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Crime

Sarikas: too busy to be bribed

Fidias Sarikas (right) wi

Edek MP and former Paphos mayor Fidias Sarikas told the district’s Criminal Court on Wednesday that he did not take part in discussions about backhanders because he was on the phone all the time during the meetings in question.

Sarikas, along with former municipal councillors Giorgos Michaelides, Efstathios Efstathiou, Vasos Vasiliou, and sitting councillor Giorgos Shailis, are facing charges of money laundering and taking bribes from contractors awarded Paphos Sewerage Board (Sapa) projects.

Grilled by the prosecution, Sarikas on Wednesday denied taking kickbacks during his stint as mayor between 1997 and 2002.

Sarikas had been named by former Sapa director Efthymios Malekides as taking part in two meetings with contractor Loizos Iordanous — one at the latter’s home and one at a tavern – where kickbacks were discussed.

Malekides, along with former Paphos mayor Savvas Vergas are already doing six-year prison terms after pleading guilty in the same case.

Sarikas conceded that he had been present at the two meetings with Iordanous but had not taken part in the kickback discussions, claiming that he frequently left the other two to answer phone calls.

Asked why would Malekides implicate him, Sarikas suggested he was seeking revenge because he had expected the Sapa case not to be discussed in parliament.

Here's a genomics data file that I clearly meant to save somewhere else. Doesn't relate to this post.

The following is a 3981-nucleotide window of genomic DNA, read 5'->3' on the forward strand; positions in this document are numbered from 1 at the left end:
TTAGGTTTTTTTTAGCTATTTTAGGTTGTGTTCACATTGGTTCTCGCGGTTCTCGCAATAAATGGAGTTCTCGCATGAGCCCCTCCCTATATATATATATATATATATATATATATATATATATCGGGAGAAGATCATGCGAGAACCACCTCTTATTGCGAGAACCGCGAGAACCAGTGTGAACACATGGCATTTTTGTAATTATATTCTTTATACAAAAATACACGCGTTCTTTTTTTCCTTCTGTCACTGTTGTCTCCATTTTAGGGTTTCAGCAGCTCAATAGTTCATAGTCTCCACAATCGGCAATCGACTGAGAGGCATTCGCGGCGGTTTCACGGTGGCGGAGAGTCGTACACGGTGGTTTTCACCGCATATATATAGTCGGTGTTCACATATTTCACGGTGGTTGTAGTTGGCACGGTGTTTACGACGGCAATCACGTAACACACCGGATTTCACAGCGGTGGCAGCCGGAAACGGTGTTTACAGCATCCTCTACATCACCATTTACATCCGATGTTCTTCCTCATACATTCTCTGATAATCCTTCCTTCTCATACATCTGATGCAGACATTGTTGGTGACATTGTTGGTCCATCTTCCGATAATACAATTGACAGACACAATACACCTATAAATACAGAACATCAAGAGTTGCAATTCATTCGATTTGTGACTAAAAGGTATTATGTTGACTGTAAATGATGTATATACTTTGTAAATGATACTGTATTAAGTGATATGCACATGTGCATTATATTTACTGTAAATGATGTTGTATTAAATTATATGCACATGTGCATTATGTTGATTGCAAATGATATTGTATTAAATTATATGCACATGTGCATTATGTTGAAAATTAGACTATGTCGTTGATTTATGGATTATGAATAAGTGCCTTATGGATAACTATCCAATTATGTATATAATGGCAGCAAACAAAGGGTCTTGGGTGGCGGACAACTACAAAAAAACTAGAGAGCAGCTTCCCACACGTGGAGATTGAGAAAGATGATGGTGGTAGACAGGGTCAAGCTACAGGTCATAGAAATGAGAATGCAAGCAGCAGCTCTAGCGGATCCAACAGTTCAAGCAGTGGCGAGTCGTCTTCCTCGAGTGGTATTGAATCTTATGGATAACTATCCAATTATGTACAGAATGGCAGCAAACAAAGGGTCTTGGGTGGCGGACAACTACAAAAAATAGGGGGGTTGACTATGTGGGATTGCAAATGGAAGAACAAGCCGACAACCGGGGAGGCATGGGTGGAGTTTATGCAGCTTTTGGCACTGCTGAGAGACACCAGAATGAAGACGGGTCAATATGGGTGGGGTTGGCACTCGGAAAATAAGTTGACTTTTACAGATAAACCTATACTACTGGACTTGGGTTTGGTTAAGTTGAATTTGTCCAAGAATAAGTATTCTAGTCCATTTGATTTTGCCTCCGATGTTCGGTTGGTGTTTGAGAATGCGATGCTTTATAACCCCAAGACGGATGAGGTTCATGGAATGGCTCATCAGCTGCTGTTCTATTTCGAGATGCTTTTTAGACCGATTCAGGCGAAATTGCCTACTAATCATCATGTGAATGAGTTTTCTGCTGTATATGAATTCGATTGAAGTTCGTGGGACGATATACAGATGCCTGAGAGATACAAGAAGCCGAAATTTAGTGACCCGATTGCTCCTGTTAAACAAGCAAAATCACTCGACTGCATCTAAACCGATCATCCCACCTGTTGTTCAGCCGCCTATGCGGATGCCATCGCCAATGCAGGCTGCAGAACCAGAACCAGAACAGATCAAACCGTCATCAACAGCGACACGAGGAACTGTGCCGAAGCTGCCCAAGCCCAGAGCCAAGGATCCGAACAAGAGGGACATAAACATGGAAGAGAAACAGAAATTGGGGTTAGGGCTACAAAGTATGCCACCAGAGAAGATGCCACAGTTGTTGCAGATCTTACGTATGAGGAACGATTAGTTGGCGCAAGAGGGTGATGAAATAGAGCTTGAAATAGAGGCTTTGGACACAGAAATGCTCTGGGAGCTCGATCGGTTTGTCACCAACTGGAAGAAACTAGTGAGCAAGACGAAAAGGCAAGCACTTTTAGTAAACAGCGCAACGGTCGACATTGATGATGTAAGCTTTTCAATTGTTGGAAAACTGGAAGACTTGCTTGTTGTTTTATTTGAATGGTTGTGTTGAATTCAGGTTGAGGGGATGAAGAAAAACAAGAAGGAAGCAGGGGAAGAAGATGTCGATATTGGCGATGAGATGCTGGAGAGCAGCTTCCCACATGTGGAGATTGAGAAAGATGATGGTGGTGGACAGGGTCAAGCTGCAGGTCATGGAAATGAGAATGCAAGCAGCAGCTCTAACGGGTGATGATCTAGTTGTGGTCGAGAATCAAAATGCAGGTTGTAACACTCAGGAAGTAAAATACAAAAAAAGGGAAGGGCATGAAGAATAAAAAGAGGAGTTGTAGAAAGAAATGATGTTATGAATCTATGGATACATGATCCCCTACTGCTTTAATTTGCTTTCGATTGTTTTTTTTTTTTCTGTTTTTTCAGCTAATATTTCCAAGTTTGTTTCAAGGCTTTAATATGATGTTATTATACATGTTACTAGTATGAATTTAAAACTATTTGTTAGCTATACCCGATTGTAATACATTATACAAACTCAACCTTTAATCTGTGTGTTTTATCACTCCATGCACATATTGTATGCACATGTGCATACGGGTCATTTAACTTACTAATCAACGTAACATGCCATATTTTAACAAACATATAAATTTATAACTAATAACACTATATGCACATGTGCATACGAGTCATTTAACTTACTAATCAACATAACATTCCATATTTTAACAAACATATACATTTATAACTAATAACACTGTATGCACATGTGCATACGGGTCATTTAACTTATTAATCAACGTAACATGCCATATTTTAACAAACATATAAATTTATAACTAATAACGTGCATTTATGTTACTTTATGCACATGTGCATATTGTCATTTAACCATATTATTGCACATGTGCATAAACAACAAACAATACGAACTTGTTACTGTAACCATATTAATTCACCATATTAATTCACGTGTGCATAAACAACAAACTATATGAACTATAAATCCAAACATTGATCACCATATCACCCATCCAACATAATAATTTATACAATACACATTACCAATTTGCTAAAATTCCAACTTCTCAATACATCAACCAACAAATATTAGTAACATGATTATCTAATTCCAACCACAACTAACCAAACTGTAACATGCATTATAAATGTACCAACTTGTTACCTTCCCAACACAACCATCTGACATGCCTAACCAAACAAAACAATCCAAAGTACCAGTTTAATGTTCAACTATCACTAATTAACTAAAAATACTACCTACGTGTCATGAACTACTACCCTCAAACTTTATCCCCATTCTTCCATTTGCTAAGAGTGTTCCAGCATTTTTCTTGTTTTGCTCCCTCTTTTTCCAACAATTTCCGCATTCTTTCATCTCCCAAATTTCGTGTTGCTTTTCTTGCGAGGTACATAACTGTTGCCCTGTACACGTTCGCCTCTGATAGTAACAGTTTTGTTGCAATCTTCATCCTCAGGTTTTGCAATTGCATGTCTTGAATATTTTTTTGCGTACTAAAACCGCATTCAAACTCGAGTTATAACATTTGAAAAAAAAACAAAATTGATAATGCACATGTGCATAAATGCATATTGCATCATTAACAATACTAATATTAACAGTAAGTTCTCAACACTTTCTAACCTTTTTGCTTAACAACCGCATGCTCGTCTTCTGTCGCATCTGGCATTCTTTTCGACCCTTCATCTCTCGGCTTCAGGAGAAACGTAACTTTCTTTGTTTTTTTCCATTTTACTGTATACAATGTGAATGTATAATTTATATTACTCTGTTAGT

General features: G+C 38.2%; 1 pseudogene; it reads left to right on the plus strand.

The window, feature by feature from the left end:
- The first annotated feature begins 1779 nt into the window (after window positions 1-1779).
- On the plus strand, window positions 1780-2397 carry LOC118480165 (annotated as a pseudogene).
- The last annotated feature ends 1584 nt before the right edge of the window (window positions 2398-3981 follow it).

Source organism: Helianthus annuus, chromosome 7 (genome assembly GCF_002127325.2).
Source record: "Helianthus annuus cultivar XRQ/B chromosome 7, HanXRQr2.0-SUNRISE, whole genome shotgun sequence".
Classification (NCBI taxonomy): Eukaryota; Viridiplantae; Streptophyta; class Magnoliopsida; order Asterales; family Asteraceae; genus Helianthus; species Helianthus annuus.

The MP also conceded going to Athens with Malekides and the late councillor Andreas Omirou, brother of the former House president Yiannakis Omirou, but denied receiving bribes on behalf of a Greek company.

Prosecutor Ninos Kekkos put it to Sarikas that he went to Athens twice to collect €20,000 each time.

During the lengthy cross examination, Kekkos questioned Sarikas, an architect, over the sale of four villas in Peyia.

Sarikas had presented a document in court to prove that he had sold one of the villas to a Russian national in June 2005 for £250,000 CYP (around €427,000).

The prosecution however, disputed Sarikas’ claim, arguing that no profits from the sale of real estate had been recorded in 2005 and 2006.

In 2004, Kekkos said, the amount of £146,671CYP was recorded as the proceeds from the sale of a villa or villas in 2004 or earlier and not 2005 and 2006.

Sarikas said he would ask his accountant because he could not remember. Kekkos went ton to tell the court that according to a report prepared by the Legal Service’s accountant, the income from Sarikas’ architectural office was low. In his statement however, the former mayor had told police that he had one of the biggest architectural offices.

“The income you declared does not reflect the real income you had from the partnership,” Kekkos said.

He also asked Sarikas why his 2005-2006 tax return did not show the sale he had claimed he made and why he used to declare £500 CYP per month as his income from the office when it was one of the biggest on the island.

Sarikas told the court that he had always given his accountants all the revenues without hiding anything.

The prosecutor also raised the issue of Sarikas’ rent revenues, which showed a significant discrepancy.

In 2001, Kekkos said, Sarikas had declared €5,130 in rent revenue, €38,071 in 2002, and €5,150 in 2003.

Asked about the spike in 2002, Sarikas said he could not remember.

The trial continues on October 18.

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